Ginger has been found to help with digestion and reduce nausea for certain people.  And peppermint is thought to help your digestive muscles keep pushing food through, so it doesn’t stay in one spot for too long.

Pro Tip:  Consider drinking a digestive tea like peppermint or ginger.  See my recipe below.

Bloating Reason #4:

All this lack of digesting in your stomach and small intestine puts extra stress on the large intestine.  The large intestine is the home of all of your wonderful gut microbes that have SO many functions in the body.  The problem is when undigested food enters the large intestine it can feed the not-so-great microbes.  These “unfriendly” bacteria produce waste material and gas as a part of their natural metabolism.  The more of these microbes you have in your system (they will multiply if they are constantly being fed by undigested food in the large intestine) the more gas that will be produced in the large intestine.

Pro Tip:  Try eating more fermented foods.  Fermented foods contain probiotics which will feed the good bacteria and microbes in your system to keep the bad guys at bay  This includes things like yogurt, kefir, sauerkraut, and kimchi (as long as these don’t cause bloating for you!).  Make sure they’re unpasteurized and contain live cultures.  If you cannot tolerate dairy based yogurt and kefir dairy free options are available or you could make your own dairy free versions.

You can also consider taking a probiotic supplement. Just check the label first to make sure it’s right for you.

Bloating Reason #5:

With reduced stomach acid you also have a reduction of the “activation” of several of your digestive enzymes (protein-digesting pepsin being one of them).  In order for certain enzymes to go to work digesting your food, they need to be activated.  This usually happens with the assistance of stomach acid.

Pro Tip:  You may consider trying an enzyme supplement to assist your body in digesting food while you work on reestablishing your own production of stomach acid (a healthy diet and lifestyle can do this!).  But before you do make sure you read the labels because some of them interact with other supplements, medications, or conditions, and may not be safe for long-term use.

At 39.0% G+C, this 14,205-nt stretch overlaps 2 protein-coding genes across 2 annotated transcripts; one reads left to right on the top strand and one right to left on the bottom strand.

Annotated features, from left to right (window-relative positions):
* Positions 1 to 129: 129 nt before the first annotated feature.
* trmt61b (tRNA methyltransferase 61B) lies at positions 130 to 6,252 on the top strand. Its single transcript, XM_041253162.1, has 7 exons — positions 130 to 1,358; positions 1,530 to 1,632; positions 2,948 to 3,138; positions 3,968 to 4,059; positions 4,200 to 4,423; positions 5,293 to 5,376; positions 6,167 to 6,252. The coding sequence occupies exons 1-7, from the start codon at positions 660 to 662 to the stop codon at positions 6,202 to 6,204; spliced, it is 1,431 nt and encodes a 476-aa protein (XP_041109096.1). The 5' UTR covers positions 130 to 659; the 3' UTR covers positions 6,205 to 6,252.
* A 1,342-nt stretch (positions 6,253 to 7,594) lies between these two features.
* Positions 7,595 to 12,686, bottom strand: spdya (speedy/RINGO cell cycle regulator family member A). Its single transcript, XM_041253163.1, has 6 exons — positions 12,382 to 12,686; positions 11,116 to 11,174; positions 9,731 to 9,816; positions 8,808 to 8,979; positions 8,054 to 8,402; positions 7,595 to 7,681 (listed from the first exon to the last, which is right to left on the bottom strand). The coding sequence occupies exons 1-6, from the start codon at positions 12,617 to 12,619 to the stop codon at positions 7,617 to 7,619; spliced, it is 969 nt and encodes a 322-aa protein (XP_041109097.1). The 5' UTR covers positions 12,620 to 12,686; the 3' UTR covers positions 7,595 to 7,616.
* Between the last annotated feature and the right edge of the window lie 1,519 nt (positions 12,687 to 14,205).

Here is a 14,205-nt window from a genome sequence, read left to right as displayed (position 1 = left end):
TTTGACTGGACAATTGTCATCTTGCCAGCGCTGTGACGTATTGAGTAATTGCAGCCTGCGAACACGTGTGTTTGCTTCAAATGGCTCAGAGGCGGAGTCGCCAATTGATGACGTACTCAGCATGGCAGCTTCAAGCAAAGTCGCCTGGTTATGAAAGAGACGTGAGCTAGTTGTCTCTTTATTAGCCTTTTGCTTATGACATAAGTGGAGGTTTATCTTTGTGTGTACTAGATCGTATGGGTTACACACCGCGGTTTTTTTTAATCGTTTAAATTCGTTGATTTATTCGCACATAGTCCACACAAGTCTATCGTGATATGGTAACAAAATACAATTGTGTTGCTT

Conclusion:

You can try the “pro tips” I’ve given you in this post.  Or work with a practitioner on an elimination diet to help determine which foods you may be sensitive to? We recommend you go HERE for our BEST Elimination Diet Resource If bloating is a serious problem you should see your doctor or alternative health care practitioner.

Recipe (Tummy Soothing Tea): Ginger Tea

Serves 1

  • Fresh ginger root (about 2”)
  • Hot water
  • Lemon slices (optional)
  • Raw Honey (optional)

Pour the water into a saucepan and heat it on the stove.

Grate the ginger root into the saucepan.  Let it come to a boil, and then simmer for 3-5 minutes.

Strain the tea into a cup with a fine mesh strainer and add lemon and/or honey as desired.

Serve & Enjoy!

Tip: Instead of grating & straining,  you can peel the ginger and thinly slice it into your cup before adding boiling water.  The pieces should be big enough that they will sink to the bottom.

References:

http://www.precisionnutrition.com/all-about-menopause

https://authoritynutrition.com/11-proven-ways-to-reduce-bloating/

http://www.dietvsdisease.org/how-to-get-rid-of-bloating/

http://summertomato.com/too-many-vegetables-how-to-prevent-gas-and-digestive-problems-caused-by-healthy-eating

http://www.precisionnutrition.com/elimination-diet

https://nccih.nih.gov/health/peppermintoil

https://nccih.nih.gov/health/ginger